Unfortunately for the rebels, the Royal Navy intercepted the German ship carrying arms for the uprising. (In an early success of signals intelligence, the admiralty intercepted and decoded a German transmission revealing the location and intention of the ship.) The loss shook the confidence of Irish Volunteers leader Eoin MacNeill, who already had been vacillating about the group's role in the uprising, and he called off his forces. Despite the confusion this caused, the Irish Republican Brotherhood opted to continue with the uprising, postponing it by another day. But MacNeill's change of heart had done its damage, and many fighters failed to turn up.

So, on Easter Monday, Pearse delivered the proclamation of independence, and Irish Citizen Army chief James Connolly — in overall command of the operation — ordered attacks to commence. Despite advance word of the rebels' intent, the British were caught off guard, and the Irish Citizen Army troops, and those Irish Volunteers who showed up, made initial gains throughout Dublin. Their plan was to seize and fortify the city center after taking a number of key locations, including Dublin City Hall, Magazine Fort, Jacob's Biscuit Factory and the General Post Office, where their command battalion was headquartered. As well as taking and holding key bridges, the rebels captured a wireless telegraph station, which they used to further spread their message. They failed, however, to take the lightly defended Dublin Castle, laying siege to it instead. The rebel forces carried out acts of sabotage too, cutting telephone lines and demolishing railway tracks to stop British reinforcements from reaching Dublin. Sporadic fighting that first day resulted in comparatively few casualties.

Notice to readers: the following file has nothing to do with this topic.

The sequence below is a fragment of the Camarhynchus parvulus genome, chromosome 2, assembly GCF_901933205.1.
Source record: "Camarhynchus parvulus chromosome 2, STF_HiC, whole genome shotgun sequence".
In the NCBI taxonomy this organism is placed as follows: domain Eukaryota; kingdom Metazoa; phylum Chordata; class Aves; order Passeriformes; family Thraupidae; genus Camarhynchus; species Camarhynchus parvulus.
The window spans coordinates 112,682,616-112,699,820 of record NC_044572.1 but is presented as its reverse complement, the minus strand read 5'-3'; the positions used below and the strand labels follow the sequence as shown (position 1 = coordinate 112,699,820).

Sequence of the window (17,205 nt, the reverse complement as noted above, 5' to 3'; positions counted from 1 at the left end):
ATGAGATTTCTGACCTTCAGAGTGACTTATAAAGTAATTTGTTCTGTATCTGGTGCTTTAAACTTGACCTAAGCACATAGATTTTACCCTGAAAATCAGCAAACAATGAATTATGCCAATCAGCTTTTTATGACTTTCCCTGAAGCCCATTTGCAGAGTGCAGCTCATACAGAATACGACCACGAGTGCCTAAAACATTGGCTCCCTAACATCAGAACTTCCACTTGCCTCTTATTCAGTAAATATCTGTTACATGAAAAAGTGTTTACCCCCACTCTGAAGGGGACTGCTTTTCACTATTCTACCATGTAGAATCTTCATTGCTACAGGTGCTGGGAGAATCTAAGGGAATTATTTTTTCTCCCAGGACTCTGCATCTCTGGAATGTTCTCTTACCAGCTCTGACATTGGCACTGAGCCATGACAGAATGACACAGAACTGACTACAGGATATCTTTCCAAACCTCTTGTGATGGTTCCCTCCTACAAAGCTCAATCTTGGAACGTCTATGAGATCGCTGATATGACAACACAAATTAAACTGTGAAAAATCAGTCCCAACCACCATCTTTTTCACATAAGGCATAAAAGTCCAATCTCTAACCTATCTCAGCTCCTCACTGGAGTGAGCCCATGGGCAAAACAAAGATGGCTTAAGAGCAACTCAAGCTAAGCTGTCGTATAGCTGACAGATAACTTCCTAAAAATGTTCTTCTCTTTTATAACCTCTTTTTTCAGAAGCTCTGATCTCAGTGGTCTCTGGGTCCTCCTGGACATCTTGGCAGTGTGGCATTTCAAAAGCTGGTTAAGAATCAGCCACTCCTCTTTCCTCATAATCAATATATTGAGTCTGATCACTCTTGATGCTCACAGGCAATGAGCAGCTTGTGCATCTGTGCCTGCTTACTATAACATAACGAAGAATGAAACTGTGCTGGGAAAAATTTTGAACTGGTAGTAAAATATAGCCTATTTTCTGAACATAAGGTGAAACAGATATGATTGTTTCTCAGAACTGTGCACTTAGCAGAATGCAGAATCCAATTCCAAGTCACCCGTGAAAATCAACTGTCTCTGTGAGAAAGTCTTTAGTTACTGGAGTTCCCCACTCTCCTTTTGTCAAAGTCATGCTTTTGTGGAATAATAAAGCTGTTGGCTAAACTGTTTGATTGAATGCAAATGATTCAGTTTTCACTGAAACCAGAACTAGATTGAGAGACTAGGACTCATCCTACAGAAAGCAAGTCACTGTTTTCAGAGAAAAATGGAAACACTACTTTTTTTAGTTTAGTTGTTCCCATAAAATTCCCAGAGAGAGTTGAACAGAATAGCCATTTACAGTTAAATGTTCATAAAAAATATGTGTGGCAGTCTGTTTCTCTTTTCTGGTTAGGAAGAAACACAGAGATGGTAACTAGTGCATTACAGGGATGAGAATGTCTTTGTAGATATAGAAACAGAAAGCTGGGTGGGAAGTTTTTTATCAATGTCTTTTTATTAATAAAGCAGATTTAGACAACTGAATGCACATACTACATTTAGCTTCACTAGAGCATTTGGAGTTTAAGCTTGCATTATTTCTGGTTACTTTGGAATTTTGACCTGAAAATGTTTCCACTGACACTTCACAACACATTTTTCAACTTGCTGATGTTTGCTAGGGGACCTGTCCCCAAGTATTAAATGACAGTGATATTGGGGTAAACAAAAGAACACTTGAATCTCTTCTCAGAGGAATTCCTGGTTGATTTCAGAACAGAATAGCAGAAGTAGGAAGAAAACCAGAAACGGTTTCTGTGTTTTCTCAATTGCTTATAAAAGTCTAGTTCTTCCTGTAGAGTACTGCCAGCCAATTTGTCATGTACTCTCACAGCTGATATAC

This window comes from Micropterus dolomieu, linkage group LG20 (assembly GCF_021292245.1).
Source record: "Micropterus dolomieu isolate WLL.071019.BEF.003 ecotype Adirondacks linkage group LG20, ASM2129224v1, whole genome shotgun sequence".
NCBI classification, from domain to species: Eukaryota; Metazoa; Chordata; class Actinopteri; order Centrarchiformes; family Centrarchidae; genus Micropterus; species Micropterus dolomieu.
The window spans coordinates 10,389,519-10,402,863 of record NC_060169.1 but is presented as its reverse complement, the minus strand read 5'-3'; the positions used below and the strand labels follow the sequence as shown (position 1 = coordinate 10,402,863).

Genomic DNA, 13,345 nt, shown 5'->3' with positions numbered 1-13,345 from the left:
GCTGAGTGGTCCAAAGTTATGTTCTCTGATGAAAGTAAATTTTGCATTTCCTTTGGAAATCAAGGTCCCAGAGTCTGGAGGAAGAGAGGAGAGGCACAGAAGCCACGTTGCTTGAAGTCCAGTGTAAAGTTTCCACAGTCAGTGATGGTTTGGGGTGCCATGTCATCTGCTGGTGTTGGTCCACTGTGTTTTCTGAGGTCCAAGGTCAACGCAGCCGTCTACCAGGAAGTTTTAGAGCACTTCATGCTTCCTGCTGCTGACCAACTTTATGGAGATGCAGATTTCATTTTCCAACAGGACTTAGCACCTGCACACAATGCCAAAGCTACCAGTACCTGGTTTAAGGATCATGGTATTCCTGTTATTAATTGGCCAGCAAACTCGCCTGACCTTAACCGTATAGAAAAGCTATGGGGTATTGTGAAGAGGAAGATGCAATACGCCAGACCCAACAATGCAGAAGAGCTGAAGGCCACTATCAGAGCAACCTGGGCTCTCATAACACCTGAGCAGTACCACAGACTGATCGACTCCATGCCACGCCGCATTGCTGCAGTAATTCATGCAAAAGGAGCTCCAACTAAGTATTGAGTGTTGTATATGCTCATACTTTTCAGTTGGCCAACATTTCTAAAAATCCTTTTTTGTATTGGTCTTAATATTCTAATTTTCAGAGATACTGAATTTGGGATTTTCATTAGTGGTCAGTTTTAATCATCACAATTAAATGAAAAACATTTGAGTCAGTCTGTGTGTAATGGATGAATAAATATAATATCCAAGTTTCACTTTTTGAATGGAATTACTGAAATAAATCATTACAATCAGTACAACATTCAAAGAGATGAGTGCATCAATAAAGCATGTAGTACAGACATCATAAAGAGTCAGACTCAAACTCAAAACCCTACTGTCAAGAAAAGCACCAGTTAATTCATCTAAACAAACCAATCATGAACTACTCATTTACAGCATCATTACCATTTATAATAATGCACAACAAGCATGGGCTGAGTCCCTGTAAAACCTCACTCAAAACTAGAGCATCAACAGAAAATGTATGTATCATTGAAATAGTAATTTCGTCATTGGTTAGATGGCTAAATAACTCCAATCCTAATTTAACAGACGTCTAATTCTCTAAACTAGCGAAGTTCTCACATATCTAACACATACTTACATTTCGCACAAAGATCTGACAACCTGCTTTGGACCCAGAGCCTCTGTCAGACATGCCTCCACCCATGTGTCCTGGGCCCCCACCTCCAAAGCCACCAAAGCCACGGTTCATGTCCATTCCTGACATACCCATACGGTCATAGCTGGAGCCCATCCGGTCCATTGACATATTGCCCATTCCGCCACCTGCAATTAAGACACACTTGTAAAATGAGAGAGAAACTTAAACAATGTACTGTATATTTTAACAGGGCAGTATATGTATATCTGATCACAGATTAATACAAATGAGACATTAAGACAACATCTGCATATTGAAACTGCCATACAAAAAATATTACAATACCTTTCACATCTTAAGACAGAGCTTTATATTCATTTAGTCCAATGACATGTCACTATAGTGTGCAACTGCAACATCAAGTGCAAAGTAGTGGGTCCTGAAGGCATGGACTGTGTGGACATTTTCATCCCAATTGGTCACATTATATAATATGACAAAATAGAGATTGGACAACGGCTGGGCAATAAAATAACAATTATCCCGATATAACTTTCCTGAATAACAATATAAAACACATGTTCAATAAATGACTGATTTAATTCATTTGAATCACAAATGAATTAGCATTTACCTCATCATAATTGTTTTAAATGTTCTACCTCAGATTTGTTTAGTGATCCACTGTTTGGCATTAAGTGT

Irish Volunteers barricade Townsend Street in Dublin, to slow down the advance of British troops in April 1916. (Hulton Archive/Getty Images)

Irish Volunteers barricade Townsend Street in Dublin, to slow down the advance of British troops in April 1916. (Hulton Archive/Getty Images)

The British response quickly shifted from incredulity to anger. Martial law was immediately declared as the lord lieutenant of Ireland ceded civil power to the military, which was already flooding in reinforcements from Britain. The approach was methodical at first, with British and rebel forces equally matched and cautious. Within days, though, the British army outnumbered the rebels 16-to-1 and brought in the weapons that had already changed the face of warfare on the Western Front. Under weight of artillery and machine gun fire and repeated frontal assaults, the pockets of resistance in Dublin were isolated and worn down. Seeing no other choice, on April 29, Pearse — who had taken command from an incapacitated Connolly — ordered a general surrender.